Valid ADRT• I now have MND and benefit from PEG feeding. As my condition deteriorates, if I should lose consciousness and am not expected to recover after 24hrs, I wish feeding, hydration and any other life prolonging treatment such as antibiotics to be withdrawn or withheld although medication such as painkillers for my immediate comfort can be used. This decision to apply even if my life is at risk”
Valid ADRTsI wish to refuse the following In these circumstances:-specific treatments:-Artificial (mechanical) breathing If I have had a severe stroke withmachine little chance of recovering consciousnessAntibiotics If my dementia means that I cannot not make the decision, in the event that I have a severe chest infection that might threaten my life.Artificial feeding (via a tube or drip) When my dementia has deteriorated to the point that I cannot swallow safely, even with the help of others
• If medical treatment has changed significantly since the ADRT was made• If it is not specific enough to include current circumstances – home, family and health• If „out of date‟ - good practice to update every 2 years• If a LPA has been drawn up covering the same treatment• If a person has recently behaved in a way to suggest they have changed their minds• If there is any evidence of duress• If there is any evidence the patient has withdrawn the ADRT
Lasting power of Attorney (LPA)• An LPA is a statutory form of power of attorney is created by the MCA.• A person with capacity can choose a person (an „attorney‟) to take decisions on their behalf if they subsequently loose capacity.• Replaces the Enduring Power of Attorney.• Two separate documents:1) Property and Financial Affairs2) Health and Welfare• Must be registered with the Office of the Public guardian. (Therefore this may take time to put in place)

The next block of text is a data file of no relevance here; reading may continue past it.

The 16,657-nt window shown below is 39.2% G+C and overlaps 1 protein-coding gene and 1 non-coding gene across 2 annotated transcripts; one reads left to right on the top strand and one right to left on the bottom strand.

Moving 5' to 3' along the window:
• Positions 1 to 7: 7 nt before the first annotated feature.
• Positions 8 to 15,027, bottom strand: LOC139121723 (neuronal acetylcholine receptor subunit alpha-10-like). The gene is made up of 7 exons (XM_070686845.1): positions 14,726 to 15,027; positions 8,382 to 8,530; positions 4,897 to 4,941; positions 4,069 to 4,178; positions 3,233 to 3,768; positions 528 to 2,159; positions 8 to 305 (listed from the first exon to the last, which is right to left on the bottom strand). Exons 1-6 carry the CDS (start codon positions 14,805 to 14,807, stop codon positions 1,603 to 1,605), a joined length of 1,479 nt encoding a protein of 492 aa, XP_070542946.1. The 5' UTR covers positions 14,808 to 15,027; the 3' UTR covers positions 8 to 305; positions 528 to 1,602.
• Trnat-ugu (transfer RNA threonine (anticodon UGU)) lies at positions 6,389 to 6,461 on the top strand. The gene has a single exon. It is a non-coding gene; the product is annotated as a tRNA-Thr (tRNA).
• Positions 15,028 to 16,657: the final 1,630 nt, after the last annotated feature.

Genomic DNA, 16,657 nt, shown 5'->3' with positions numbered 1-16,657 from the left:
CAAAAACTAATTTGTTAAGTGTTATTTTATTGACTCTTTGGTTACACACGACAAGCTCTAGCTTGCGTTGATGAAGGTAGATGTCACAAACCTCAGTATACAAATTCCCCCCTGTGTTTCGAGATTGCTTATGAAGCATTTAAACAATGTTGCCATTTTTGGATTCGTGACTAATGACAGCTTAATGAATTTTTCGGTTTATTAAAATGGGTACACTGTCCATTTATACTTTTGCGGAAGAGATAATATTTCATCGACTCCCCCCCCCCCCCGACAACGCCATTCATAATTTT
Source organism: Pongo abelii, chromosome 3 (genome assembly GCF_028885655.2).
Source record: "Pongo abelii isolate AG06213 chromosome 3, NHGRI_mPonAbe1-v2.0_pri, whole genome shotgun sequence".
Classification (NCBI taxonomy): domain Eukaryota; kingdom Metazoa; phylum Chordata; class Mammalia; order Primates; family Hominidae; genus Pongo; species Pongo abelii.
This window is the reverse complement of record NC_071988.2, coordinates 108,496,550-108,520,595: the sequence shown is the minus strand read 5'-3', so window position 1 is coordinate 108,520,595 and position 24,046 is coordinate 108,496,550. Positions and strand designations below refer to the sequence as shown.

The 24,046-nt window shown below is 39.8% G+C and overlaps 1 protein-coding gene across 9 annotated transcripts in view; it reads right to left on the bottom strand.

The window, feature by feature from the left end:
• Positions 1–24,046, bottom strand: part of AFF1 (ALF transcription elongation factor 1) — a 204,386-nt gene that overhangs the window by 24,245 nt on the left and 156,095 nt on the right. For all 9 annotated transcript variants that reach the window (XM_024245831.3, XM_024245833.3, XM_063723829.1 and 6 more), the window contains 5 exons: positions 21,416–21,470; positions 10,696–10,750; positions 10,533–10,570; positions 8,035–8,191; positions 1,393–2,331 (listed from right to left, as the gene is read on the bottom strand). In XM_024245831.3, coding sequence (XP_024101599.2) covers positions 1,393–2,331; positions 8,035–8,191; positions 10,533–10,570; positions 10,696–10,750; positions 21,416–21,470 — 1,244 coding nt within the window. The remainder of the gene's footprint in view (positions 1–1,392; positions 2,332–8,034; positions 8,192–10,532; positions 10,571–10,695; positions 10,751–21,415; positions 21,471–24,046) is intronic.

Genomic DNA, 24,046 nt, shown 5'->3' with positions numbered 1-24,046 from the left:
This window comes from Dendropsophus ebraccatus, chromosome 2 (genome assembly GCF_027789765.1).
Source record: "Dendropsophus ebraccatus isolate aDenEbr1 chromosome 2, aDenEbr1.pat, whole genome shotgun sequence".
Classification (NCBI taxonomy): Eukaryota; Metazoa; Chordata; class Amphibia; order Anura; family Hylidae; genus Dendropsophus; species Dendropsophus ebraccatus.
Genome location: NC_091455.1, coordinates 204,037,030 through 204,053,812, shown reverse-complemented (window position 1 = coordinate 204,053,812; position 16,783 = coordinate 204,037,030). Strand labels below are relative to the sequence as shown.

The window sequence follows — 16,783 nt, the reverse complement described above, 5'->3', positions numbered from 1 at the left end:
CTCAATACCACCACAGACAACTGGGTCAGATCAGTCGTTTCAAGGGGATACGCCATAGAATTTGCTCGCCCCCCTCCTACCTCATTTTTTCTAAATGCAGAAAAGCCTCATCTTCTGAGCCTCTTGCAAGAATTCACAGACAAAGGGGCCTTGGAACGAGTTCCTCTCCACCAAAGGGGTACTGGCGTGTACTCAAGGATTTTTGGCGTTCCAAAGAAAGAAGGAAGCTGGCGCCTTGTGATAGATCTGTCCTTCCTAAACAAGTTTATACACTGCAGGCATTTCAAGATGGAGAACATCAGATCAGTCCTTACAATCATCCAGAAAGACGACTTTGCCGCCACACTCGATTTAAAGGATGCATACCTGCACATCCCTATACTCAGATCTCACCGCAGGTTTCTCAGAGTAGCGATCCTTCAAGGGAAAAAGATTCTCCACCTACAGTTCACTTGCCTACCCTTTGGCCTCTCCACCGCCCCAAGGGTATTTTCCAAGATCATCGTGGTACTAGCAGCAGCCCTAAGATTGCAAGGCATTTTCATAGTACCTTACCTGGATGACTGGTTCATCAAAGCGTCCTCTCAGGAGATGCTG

Resuscitation- allow a natural death (AnD)• We are not obliged to offer treatment to pts that we think are futile.• It is good practice to discuss this with pts wherever possible but..not if it is going to cause them distress and do them harm.
ACP and DNAR• Success rates poorly understood• Inappropriate resuscitations can lead to distressing, undignified deaths• May result in transfer to hospital when death requested at home• May be part of a PPC/LCP which is not clarified/respected• DNAR requests within an ADRT are not always accessible- and paramedic crews need to see a signed document to withhold resus attempt if responding to a 999 call.
So, what can we do about this…..• Encourage and facilitate good communication with patients and relevant others• Clarify the differences between PPC and ADRT• Think about how you will phrase your discussions. Is this really a choice?• Ensure DNAR decisions are backed up with documentation and are communicated• The Liverpool Care Pathway has a DNAR section• But, what about patient in the last weeks/months of life whose families may ring 999?
• End of Life register is live (Adastra)• GSF in GP practices and care homes• PPC and ADRT documents are approved across NHS Devon• Just in Case bags are in all surgeries• Work being done on a community DNAR/TEP form• Phased training programme
My living willLast night, my husband and I were sitting in the living roomand I said to him, I never want to live in a vegetativestate,dependent on some machine and fluids from a bottle’.He got up, unplugged the Computer, and threw out mywine.
So what does this mean to your practice? Case studies to help us reflect
Questions to think about…• Who might be best placed to have advance care planning discussions?• Is now the right time?• Who else might need to be involved?• Which documents/tools (if any) might be useful for this patient?
Summary points• The process of ACP can enable people to think about, discuss and have their wishes recorded in advance of an anticipated decline in their health.• An ACP is to be referred to if/when a person lacks the capacity to make a decision about their care and treatment. However, it also guides and can instruct loved ones, health and social care staff to plan and deliver appropriate and realistic care for each individual.• This can help them to be supported at all times as they would want.
This is my favorite recipe. It wasGrannys. Now you are the guardian
“This is a book that I am really going to miss.Think of me whenever you read it
Here is my favourite joke. Dad left it to me,now you must keep it alive